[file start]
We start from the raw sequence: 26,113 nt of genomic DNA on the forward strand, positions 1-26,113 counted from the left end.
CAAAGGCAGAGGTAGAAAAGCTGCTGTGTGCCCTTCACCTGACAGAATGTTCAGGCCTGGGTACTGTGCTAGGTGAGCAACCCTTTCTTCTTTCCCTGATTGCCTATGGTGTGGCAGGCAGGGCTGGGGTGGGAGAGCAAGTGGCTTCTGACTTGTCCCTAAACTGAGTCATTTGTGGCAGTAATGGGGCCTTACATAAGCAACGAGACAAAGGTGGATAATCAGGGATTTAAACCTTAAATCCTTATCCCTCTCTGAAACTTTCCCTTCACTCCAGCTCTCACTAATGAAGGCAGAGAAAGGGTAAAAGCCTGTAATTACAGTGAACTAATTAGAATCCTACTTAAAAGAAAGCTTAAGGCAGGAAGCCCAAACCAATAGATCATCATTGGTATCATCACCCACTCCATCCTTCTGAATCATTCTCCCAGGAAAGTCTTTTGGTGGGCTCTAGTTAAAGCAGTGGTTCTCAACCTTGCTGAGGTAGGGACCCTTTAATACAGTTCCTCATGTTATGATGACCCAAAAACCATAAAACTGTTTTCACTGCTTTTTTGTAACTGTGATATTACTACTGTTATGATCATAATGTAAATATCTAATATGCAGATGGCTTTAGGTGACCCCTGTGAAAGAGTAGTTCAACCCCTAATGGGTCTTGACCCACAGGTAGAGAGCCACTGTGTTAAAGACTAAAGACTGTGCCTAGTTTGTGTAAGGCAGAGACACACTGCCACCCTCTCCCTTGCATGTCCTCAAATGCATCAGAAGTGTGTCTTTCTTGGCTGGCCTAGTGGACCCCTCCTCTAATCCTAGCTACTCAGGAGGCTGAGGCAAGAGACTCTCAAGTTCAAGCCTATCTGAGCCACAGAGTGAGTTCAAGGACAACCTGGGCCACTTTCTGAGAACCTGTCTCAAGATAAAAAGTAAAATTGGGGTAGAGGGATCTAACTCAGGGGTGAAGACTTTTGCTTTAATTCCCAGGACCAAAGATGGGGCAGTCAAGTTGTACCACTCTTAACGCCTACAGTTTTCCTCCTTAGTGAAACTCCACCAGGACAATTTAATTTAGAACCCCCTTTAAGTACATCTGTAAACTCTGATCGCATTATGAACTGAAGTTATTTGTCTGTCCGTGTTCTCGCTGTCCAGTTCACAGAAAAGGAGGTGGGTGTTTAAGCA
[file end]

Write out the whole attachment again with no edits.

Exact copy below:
We start from the raw sequence: 26,113 nt of genomic DNA on the forward strand, positions 1-26,113 counted from the left end.
CAAAGGCAGAGGTAGAAAAGCTGCTGTGTGCCCTTCACCTGACAGAATGTTCAGGCCTGGGTACTGTGCTAGGTGAGCAACCCTTTCTTCTTTCCCTGATTGCCTATGGTGTGGCAGGCAGGGCTGGGGTGGGAGAGCAAGTGGCTTCTGACTTGTCCCTAAACTGAGTCATTTGTGGCAGTAATGGGGCCTTACATAAGCAACGAGACAAAGGTGGATAATCAGGGATTTAAACCTTAAATCCTTATCCCTCTCTGAAACTTTCCCTTCACTCCAGCTCTCACTAATGAAGGCAGAGAAAGGGTAAAAGCCTGTAATTACAGTGAACTAATTAGAATCCTACTTAAAAGAAAGCTTAAGGCAGGAAGCCCAAACCAATAGATCATCATTGGTATCATCACCCACTCCATCCTTCTGAATCATTCTCCCAGGAAAGTCTTTTGGTGGGCTCTAGTTAAAGCAGTGGTTCTCAACCTTGCTGAGGTAGGGACCCTTTAATACAGTTCCTCATGTTATGATGACCCAAAAACCATAAAACTGTTTTCACTGCTTTTTTGTAACTGTGATATTACTACTGTTATGATCATAATGTAAATATCTAATATGCAGATGGCTTTAGGTGACCCCTGTGAAAGAGTAGTTCAACCCCTAATGGGTCTTGACCCACAGGTAGAGAGCCACTGTGTTAAAGACTAAAGACTGTGCCTAGTTTGTGTAAGGCAGAGACACACTGCCACCCTCTCCCTTGCATGTCCTCAAATGCATCAGAAGTGTGTCTTTCTTGGCTGGCCTAGTGGACCCCTCCTCTAATCCTAGCTACTCAGGAGGCTGAGGCAAGAGACTCTCAAGTTCAAGCCTATCTGAGCCACAGAGTGAGTTCAAGGACAACCTGGGCCACTTTCTGAGAACCTGTCTCAAGATAAAAAGTAAAATTGGGGTAGAGGGATCTAACTCAGGGGTGAAGACTTTTGCTTTAATTCCCAGGACCAAAGATGGGGCAGTCAAGTTGTACCACTCTTAACGCCTACAGTTTTCCTCCTTAGTGAAACTCCACCAGGACAATTTAATTTAGAACCCCCTTTAAGTACATCTGTAAACTCTGATCGCATTATGAACTGAAGTTATTTGTCTGTCCGTGTTCTCGCTGTCCAGTTCACAGAAAAGGAGGTGGGTGTTTAAGCA